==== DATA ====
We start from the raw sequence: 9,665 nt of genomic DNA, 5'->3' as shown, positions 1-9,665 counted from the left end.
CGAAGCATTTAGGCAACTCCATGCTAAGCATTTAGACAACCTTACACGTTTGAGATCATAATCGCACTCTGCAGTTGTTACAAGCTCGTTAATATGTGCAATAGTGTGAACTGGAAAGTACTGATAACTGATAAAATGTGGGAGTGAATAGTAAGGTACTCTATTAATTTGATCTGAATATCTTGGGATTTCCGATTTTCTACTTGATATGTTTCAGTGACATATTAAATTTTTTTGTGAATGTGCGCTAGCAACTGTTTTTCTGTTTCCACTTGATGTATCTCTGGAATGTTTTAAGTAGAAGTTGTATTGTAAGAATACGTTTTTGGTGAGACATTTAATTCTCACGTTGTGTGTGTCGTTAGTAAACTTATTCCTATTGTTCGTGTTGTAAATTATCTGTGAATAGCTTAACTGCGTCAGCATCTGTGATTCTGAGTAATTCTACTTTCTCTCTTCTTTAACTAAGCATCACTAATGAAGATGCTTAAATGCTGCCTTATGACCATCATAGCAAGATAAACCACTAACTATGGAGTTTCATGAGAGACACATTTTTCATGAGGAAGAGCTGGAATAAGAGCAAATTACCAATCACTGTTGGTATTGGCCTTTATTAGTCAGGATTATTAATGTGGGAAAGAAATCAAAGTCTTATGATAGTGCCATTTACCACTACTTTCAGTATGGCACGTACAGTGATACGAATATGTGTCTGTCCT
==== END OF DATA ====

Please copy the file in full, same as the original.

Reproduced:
We start from the raw sequence: 9,665 nt of genomic DNA, 5'->3' as shown, positions 1-9,665 counted from the left end.
CGAAGCATTTAGGCAACTCCATGCTAAGCATTTAGACAACCTTACACGTTTGAGATCATAATCGCACTCTGCAGTTGTTACAAGCTCGTTAATATGTGCAATAGTGTGAACTGGAAAGTACTGATAACTGATAAAATGTGGGAGTGAATAGTAAGGTACTCTATTAATTTGATCTGAATATCTTGGGATTTCCGATTTTCTACTTGATATGTTTCAGTGACATATTAAATTTTTTTGTGAATGTGCGCTAGCAACTGTTTTTCTGTTTCCACTTGATGTATCTCTGGAATGTTTTAAGTAGAAGTTGTATTGTAAGAATACGTTTTTGGTGAGACATTTAATTCTCACGTTGTGTGTGTCGTTAGTAAACTTATTCCTATTGTTCGTGTTGTAAATTATCTGTGAATAGCTTAACTGCGTCAGCATCTGTGATTCTGAGTAATTCTACTTTCTCTCTTCTTTAACTAAGCATCACTAATGAAGATGCTTAAATGCTGCCTTATGACCATCATAGCAAGATAAACCACTAACTATGGAGTTTCATGAGAGACACATTTTTCATGAGGAAGAGCTGGAATAAGAGCAAATTACCAATCACTGTTGGTATTGGCCTTTATTAGTCAGGATTATTAATGTGGGAAAGAAATCAAAGTCTTATGATAGTGCCATTTACCACTACTTTCAGTATGGCACGTACAGTGATACGAATATGTGTCTGTCCT